by Jeffrey Rubinstein
If what you remember of Edie Brickell was her one hit in the late '80s, "What I Am", an infectious number with a plagiarized Jerry Garcia envelope filter drenched melody, you probably lost track of her career, and the fact that she's Mrs. Paul Simon and a skillful lyricist who has maintained the attractive tone of her easy voice.
If what you know of Steve Martin is his role in popular comedies, his wild and crazy arrow through the head routine, you might not be aware of his pre-eminent status as Ambassador of Banjo, and his many decades performing and recording his solid three-fingered and clawhammer style. Banjo enthusiasts know the central role Martin has played in the banjo world, even if his playing isn't necessarily complex.
As displayed throughout Love Has Come for You, Martin's playing is smooth, without any unnecessary ornamentation. The strength of the album is the marriage between Brickell's lighthearted lilt and Martin's uptempo clawhammer. There's an undeniable sense that Martin and Brickell, as well as the fine roster of studio musicians, are having a good time. Smiles, jokes and laughter seem to fly through many of the performances.
"When You Get to Asheville" is the kind of poignant, clever song that can carry an entire album. Brickell's lyrics sound warm, but there's a current of sadness, which the listener will come to understand by the final verse. What starts out sounding like the casual exchange of messages between friends turns out to be a deeper relationship.
Compositionally, "Fighter" with "King of Boys" may be the most interesting. Minor chords darken the mood in what is otherwise an upbeat album. Haunting cello notes are just at the edge of the mix. The album is sure to be recognized and rewarded for the freshness of its approach and the refinement of its sound. Riding a recent wave of interest in Americana, this album will rank among the best of the year in that genre.
Some of what may not appeal to purists is that this is not a bluegrass album. Despite what less informed critics may assert about Martin and Brickell's "new bluegrass album," there is not a single song that is arranged with traditional instrumentation. In fact, many of the songs are augmented by the electric guitar work of the studio stalwart, Waddy Wachtel. And while it doesn't make any pretense of being a bluegrass album, Love Has Come for You will have to stand on the strength of Brickell's lyrics and singing. In this way the album is more a showcase for her than it is for Martin's playing and songwriting. Brickell's voice is distinctive, but it tends to lack versatility and the songs can begin to sound similar. Combine this with a personal, subjective perspective in many of the songs and the album can sound like a great comeback album for her, rather than a collaboration. This is especially obvious in a song like "Sun's Gonna Shine", which sounds like it could have been written for that comeback album in the early '90s.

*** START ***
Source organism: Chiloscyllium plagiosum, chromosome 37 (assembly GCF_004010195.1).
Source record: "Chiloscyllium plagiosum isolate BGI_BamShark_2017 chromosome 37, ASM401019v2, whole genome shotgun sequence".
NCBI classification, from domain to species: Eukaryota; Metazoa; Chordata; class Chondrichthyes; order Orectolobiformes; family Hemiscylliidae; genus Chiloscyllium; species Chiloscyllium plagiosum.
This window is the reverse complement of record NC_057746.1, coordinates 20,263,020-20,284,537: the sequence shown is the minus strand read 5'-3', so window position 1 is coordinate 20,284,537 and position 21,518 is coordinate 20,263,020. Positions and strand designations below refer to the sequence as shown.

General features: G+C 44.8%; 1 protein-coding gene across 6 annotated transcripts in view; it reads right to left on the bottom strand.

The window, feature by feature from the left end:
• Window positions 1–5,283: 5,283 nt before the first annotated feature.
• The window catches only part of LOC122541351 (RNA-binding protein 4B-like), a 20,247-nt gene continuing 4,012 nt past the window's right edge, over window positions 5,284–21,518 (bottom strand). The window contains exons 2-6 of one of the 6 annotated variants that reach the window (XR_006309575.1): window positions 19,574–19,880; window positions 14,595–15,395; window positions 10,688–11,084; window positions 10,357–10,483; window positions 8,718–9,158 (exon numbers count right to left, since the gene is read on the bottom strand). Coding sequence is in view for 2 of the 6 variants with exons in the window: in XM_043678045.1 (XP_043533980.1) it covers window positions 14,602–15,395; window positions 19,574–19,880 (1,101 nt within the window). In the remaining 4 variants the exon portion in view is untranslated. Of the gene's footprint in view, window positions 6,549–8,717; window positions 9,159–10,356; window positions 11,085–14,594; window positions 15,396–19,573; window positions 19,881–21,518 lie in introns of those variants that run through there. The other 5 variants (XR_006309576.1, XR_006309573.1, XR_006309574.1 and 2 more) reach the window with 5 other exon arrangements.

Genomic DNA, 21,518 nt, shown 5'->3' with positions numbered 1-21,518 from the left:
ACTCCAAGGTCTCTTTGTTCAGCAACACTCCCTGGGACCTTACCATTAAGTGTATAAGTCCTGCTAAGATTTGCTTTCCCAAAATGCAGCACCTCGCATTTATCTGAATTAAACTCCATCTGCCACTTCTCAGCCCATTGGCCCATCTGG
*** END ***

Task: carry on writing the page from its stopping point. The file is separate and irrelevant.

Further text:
In listening to the album I found myself enjoying the intros and moments when I could focus only on Martin's playing and composition. His clawhammered melodies can be haunting and unique, which is no small accomplishment with an instrument that is so persistently tied to tradition and history. His playing in "Who You Gonna Take?" displays an easy proficiency, facilitated by his Irish influenced clawhammer, which is Martin's style of choice for most of the album.
Rounder produced a package to match the excellent production value throughout Love Has Come for You. The enclosed booklet offers all the lyrics, list of musicians for each song, production credits and fine photography for those of us who still consider listening to great music a more comprehensive sensory and tactile experience. I suspect that the album will receive critical and commercial success because the songs will appeal to a much broader audience than bluegrass and old-time purists. But at least for this purist, I will be paying much closer attention to Martin's songwriting and banjo playing.
Thursday, October 31, 2013 @1:43:59 PM
I love this CD. The word I always use to describe it is "simple". It reminds me of some of the old folk music of the 60's - 70's where the story telling is as much a part of the tune as the music in the song. I had the chance to see them along with the Steep Canyon Rangers and the music was just as good live.
Saturday, November 2, 2013 @10:56:49 AM
As an unrepentant folkie, I look forward to this new CD. I love the idea of the banjo bringing its traditional flavor to new places and new things.
Friday, June 13, 2014 @12:05:05 PM
I heard the title track a while back and bought the entire recording. I don't know enough about the banjo to comment intelligently on Martin's technique, but, after nearly fifty years of guitar playing, I feel safe in saying that he played tastefully and with obvious love for what he was doing. I was pleasantly surprised.
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'Original Gibson Head-guard' 49 min
'Reagan 5th string capo' 53 min
'Banjo Davis' 1 hr
'Fret Removal' 2 hrs